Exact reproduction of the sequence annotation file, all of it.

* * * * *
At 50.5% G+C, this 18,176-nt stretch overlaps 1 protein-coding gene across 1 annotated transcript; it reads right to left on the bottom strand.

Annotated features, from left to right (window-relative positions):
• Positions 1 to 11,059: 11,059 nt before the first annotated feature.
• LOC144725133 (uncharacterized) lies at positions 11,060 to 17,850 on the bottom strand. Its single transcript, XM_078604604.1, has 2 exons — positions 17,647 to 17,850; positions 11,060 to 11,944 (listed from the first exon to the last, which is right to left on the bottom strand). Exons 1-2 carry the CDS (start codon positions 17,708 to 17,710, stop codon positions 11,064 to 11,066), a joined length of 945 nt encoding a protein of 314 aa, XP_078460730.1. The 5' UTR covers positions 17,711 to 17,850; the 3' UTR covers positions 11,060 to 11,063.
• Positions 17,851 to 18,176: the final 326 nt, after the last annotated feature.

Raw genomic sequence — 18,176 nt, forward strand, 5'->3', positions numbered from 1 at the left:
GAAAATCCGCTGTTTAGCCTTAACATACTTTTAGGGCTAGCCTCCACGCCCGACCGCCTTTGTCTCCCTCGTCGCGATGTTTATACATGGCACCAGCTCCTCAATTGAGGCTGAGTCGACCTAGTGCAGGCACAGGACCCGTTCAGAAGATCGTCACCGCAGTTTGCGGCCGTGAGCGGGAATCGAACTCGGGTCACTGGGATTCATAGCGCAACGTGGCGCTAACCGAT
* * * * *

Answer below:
At 50.5% G+C, this 18,176-nt stretch overlaps 1 protein-coding gene across 1 annotated transcript; it reads right to left on the bottom strand.

Annotated features, from left to right (window-relative positions):
• Positions 1 to 11,059: 11,059 nt before the first annotated feature.
• LOC144725133 (uncharacterized) lies at positions 11,060 to 17,850 on the bottom strand. Its single transcript, XM_078604604.1, has 2 exons — positions 17,647 to 17,850; positions 11,060 to 11,944 (listed from the first exon to the last, which is right to left on the bottom strand). Exons 1-2 carry the CDS (start codon positions 17,708 to 17,710, stop codon positions 11,064 to 11,066), a joined length of 945 nt encoding a protein of 314 aa, XP_078460730.1. The 5' UTR covers positions 17,711 to 17,850; the 3' UTR covers positions 11,060 to 11,063.
• Positions 17,851 to 18,176: the final 326 nt, after the last annotated feature.

Raw genomic sequence — 18,176 nt, forward strand, 5'->3', positions numbered from 1 at the left:
GAAAATCCGCTGTTTAGCCTTAACATACTTTTAGGGCTAGCCTCCACGCCCGACCGCCTTTGTCTCCCTCGTCGCGATGTTTATACATGGCACCAGCTCCTCAATTGAGGCTGAGTCGACCTAGTGCAGGCACAGGACCCGTTCAGAAGATCGTCACCGCAGTTTGCGGCCGTGAGCGGGAATCGAACTCGGGTCACTGGGATTCATAGCGCAACGTGGCGCTAACCGAT